Homecoming of ‘Cherry’ Ingram’s cherry trees.

       Collingwood Ingram’s cherries have returned to Japan!

The 5 cherry varieties that ‘Cherry’ Ingram introduced to the UK in the 1920s and 1930s and which went extinct in Japan have just returned to Japan.

The varieties are ‘Daikoku’, ‘Asano’, ‘Okiku-zakura’, ‘Kokonoe-zakura’ and Sumizome’.

A Japanese cherry expert,Takaaki Ohara at the Toyama Botanical Gardens in Japan, came to England in 2017  and visited UK cherry expert Chris Lane’s nursery in Kent. Ohara identified 5 varieties that were growing at the nursery but which had disappeared in Japan. 

Ohara has since imported them from Chris’s nursery with the help of Oxford University’s Botanical Garden. It was not an easy job because of strict quarantine rules but Ohara successfully grafted and grew them over 2 years. They were finally planted in Toyama Botanical Gardens and are being shown to the public for the first time.

‘Daikoku’ was a variety that ‘Cherry’ Ingram had promised, during his 1926 trip, to return to Japan. Ingram is well known for having returned the beautiful ‘Taihaku’ to Japan in 1932. At that time, he tried to return ‘Daikoku’ as well, but it didn’t happen.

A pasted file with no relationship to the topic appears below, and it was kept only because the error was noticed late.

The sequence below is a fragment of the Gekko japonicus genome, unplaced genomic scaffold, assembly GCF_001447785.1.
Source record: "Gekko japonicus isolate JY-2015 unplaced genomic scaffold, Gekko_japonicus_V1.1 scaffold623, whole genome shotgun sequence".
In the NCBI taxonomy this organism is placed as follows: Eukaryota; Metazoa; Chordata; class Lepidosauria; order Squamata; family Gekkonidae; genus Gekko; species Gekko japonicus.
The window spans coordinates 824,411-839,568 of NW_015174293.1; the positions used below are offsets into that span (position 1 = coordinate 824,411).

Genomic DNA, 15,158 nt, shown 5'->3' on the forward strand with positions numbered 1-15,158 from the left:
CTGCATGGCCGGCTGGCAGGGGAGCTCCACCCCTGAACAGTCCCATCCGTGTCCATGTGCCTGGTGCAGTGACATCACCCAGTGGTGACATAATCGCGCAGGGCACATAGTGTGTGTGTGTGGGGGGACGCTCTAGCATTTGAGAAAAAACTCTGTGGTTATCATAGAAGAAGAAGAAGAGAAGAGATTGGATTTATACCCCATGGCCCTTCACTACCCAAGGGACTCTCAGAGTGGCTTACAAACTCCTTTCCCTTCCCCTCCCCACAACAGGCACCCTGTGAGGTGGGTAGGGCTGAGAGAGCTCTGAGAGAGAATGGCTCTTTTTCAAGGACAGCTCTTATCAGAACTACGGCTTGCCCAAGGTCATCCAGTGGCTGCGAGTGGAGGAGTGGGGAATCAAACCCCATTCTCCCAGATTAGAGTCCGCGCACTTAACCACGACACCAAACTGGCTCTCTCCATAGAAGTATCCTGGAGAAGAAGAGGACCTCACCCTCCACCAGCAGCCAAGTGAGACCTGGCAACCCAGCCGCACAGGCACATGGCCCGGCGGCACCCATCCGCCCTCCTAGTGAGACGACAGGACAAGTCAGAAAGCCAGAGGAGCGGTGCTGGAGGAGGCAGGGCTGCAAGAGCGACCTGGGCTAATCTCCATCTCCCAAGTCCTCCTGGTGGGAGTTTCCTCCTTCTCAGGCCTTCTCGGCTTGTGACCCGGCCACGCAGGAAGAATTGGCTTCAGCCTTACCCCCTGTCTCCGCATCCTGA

So, after almost 100 years, Ingram’s promise has finally materialised. It is a remarkable and noteworthy development.

‘Asano’ ‘Okiku-zakura’
‘Daikoku’ at the Toyama Botanical Gardens

Toyama Botanical Gardens is currently holding an exhibition (18 March-20 April) to show the returned varieties, as well as 10 other cherries which were developed in Europe and have been introduced to Japan at the same time as the 5 returned varieties.

The Exhibition

Panels about returned varieties of cherries
Panels about the returned varieties

Exhibition panels about cherry ingram
Panels about ‘Cherry’ Ingram
Panels about Chris Lane
Panels with Naoko's books
Naoko’s books are also exhibited


This post is also available in 日本語.

Leave a Comment

Your email address will not be published. Required fields are marked *

This site uses Akismet to reduce spam. Learn how your comment data is processed.

Scroll to Top